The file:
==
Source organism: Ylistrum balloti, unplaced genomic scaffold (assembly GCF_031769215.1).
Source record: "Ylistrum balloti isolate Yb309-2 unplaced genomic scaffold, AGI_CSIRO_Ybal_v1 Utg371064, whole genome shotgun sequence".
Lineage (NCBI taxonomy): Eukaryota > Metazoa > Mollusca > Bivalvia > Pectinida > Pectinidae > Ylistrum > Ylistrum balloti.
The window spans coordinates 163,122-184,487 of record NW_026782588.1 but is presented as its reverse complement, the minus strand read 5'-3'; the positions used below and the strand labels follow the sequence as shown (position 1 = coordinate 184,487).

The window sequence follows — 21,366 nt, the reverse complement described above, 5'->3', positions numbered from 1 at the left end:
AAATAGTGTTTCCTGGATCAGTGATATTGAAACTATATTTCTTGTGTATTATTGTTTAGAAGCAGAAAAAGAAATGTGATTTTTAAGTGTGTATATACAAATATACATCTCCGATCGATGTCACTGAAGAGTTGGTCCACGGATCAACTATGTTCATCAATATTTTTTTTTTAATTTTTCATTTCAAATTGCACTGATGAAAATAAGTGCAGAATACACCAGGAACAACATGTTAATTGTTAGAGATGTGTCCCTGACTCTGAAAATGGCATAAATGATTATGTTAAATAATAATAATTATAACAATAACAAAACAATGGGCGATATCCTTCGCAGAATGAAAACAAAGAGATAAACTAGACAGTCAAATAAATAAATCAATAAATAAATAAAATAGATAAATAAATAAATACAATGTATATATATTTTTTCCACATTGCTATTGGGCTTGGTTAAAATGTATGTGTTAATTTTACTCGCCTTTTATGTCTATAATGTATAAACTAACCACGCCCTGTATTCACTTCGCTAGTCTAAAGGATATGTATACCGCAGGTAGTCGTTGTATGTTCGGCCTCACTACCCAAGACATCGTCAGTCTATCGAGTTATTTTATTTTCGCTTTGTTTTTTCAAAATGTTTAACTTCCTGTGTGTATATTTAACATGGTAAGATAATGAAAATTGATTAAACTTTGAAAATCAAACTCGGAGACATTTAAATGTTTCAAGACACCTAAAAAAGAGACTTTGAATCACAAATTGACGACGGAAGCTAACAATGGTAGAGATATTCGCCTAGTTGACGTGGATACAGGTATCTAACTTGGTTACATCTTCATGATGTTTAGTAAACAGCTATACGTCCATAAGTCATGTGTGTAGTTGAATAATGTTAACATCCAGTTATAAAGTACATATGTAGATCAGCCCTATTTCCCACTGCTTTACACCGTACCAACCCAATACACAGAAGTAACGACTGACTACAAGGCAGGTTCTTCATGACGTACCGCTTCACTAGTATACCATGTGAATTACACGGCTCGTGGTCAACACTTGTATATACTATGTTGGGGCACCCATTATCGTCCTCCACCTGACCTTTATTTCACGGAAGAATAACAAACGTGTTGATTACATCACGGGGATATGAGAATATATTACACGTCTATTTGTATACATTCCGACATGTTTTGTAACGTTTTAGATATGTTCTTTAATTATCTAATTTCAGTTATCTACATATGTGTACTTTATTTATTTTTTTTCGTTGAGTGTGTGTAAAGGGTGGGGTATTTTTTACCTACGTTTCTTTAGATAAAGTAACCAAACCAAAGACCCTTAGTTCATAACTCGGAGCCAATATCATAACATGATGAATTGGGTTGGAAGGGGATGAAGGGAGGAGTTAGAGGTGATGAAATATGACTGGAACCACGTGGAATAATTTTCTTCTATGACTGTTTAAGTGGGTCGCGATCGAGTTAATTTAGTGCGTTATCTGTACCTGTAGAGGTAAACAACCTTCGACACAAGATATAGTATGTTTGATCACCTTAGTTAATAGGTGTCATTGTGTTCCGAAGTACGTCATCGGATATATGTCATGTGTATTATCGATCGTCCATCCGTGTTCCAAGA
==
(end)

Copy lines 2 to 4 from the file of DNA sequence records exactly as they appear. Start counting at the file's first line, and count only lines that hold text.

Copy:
Source record: "Ylistrum balloti isolate Yb309-2 unplaced genomic scaffold, AGI_CSIRO_Ybal_v1 Utg371064, whole genome shotgun sequence".
Lineage (NCBI taxonomy): Eukaryota > Metazoa > Mollusca > Bivalvia > Pectinida > Pectinidae > Ylistrum > Ylistrum balloti.
The window spans coordinates 163,122-184,487 of record NW_026782588.1 but is presented as its reverse complement, the minus strand read 5'-3'; the positions used below and the strand labels follow the sequence as shown (position 1 = coordinate 184,487).